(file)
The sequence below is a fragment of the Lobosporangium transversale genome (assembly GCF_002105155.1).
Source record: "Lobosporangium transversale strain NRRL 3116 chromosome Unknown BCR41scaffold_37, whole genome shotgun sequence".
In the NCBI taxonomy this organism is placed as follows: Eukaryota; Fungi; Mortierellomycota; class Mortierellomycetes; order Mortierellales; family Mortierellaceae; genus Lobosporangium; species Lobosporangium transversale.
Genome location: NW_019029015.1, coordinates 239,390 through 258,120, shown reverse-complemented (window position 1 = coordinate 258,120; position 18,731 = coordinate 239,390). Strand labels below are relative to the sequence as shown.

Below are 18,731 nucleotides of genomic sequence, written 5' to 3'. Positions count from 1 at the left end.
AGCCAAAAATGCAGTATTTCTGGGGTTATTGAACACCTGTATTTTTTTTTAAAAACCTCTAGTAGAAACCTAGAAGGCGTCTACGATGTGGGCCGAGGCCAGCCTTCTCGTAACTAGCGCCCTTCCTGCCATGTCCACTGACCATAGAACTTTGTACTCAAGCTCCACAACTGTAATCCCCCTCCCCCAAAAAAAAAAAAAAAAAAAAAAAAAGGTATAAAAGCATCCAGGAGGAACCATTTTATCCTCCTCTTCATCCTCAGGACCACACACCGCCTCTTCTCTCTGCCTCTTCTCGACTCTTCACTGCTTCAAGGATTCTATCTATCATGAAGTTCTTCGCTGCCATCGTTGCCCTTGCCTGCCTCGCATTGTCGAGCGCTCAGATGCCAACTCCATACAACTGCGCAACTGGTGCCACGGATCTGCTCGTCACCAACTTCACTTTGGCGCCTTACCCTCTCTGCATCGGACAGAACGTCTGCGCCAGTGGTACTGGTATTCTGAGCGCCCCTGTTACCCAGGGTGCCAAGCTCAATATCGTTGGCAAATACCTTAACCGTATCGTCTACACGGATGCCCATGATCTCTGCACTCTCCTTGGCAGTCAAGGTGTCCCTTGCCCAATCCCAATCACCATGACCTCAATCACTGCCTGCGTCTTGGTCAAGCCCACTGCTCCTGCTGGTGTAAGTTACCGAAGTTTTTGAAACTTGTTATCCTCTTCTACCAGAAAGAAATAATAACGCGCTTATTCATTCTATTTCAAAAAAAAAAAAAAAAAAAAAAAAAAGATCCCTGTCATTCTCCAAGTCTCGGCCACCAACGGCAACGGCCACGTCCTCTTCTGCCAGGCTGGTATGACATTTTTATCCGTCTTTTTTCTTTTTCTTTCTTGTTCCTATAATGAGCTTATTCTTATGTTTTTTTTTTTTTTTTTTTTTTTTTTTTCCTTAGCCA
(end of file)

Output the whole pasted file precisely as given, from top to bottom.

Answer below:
The sequence below is a fragment of the Lobosporangium transversale genome (assembly GCF_002105155.1).
Source record: "Lobosporangium transversale strain NRRL 3116 chromosome Unknown BCR41scaffold_37, whole genome shotgun sequence".
In the NCBI taxonomy this organism is placed as follows: Eukaryota; Fungi; Mortierellomycota; class Mortierellomycetes; order Mortierellales; family Mortierellaceae; genus Lobosporangium; species Lobosporangium transversale.
Genome location: NW_019029015.1, coordinates 239,390 through 258,120, shown reverse-complemented (window position 1 = coordinate 258,120; position 18,731 = coordinate 239,390). Strand labels below are relative to the sequence as shown.

Below are 18,731 nucleotides of genomic sequence, written 5' to 3'. Positions count from 1 at the left end.
AGCCAAAAATGCAGTATTTCTGGGGTTATTGAACACCTGTATTTTTTTTTAAAAACCTCTAGTAGAAACCTAGAAGGCGTCTACGATGTGGGCCGAGGCCAGCCTTCTCGTAACTAGCGCCCTTCCTGCCATGTCCACTGACCATAGAACTTTGTACTCAAGCTCCACAACTGTAATCCCCCTCCCCCAAAAAAAAAAAAAAAAAAAAAAAAAGGTATAAAAGCATCCAGGAGGAACCATTTTATCCTCCTCTTCATCCTCAGGACCACACACCGCCTCTTCTCTCTGCCTCTTCTCGACTCTTCACTGCTTCAAGGATTCTATCTATCATGAAGTTCTTCGCTGCCATCGTTGCCCTTGCCTGCCTCGCATTGTCGAGCGCTCAGATGCCAACTCCATACAACTGCGCAACTGGTGCCACGGATCTGCTCGTCACCAACTTCACTTTGGCGCCTTACCCTCTCTGCATCGGACAGAACGTCTGCGCCAGTGGTACTGGTATTCTGAGCGCCCCTGTTACCCAGGGTGCCAAGCTCAATATCGTTGGCAAATACCTTAACCGTATCGTCTACACGGATGCCCATGATCTCTGCACTCTCCTTGGCAGTCAAGGTGTCCCTTGCCCAATCCCAATCACCATGACCTCAATCACTGCCTGCGTCTTGGTCAAGCCCACTGCTCCTGCTGGTGTAAGTTACCGAAGTTTTTGAAACTTGTTATCCTCTTCTACCAGAAAGAAATAATAACGCGCTTATTCATTCTATTTCAAAAAAAAAAAAAAAAAAAAAAAAAAGATCCCTGTCATTCTCCAAGTCTCGGCCACCAACGGCAACGGCCACGTCCTCTTCTGCCAGGCTGGTATGACATTTTTATCCGTCTTTTTTCTTTTTCTTTCTTGTTCCTATAATGAGCTTATTCTTATGTTTTTTTTTTTTTTTTTTTTTTTTTTTTCCTTAGCCA